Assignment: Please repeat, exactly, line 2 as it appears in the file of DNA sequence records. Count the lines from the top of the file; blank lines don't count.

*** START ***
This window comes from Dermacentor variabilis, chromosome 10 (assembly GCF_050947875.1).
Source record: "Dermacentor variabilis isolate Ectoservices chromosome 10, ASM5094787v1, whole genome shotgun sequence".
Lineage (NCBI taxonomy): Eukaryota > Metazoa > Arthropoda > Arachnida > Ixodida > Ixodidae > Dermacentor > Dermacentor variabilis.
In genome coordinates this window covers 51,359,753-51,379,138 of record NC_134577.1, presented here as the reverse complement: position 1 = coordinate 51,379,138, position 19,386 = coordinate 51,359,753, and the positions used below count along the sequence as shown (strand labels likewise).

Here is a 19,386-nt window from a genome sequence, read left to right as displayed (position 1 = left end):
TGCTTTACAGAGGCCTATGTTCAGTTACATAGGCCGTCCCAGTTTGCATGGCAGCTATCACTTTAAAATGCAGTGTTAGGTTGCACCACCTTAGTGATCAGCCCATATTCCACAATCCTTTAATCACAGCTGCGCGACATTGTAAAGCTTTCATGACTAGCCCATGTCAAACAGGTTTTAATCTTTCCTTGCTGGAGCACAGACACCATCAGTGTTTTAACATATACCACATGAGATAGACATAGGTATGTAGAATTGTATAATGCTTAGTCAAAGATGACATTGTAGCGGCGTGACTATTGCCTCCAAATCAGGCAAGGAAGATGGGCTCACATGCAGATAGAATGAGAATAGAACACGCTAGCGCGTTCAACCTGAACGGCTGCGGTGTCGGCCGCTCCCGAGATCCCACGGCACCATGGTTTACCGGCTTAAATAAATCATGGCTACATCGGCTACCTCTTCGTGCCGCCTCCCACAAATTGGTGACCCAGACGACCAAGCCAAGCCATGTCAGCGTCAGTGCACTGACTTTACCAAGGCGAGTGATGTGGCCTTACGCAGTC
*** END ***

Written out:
Source record: "Dermacentor variabilis isolate Ectoservices chromosome 10, ASM5094787v1, whole genome shotgun sequence".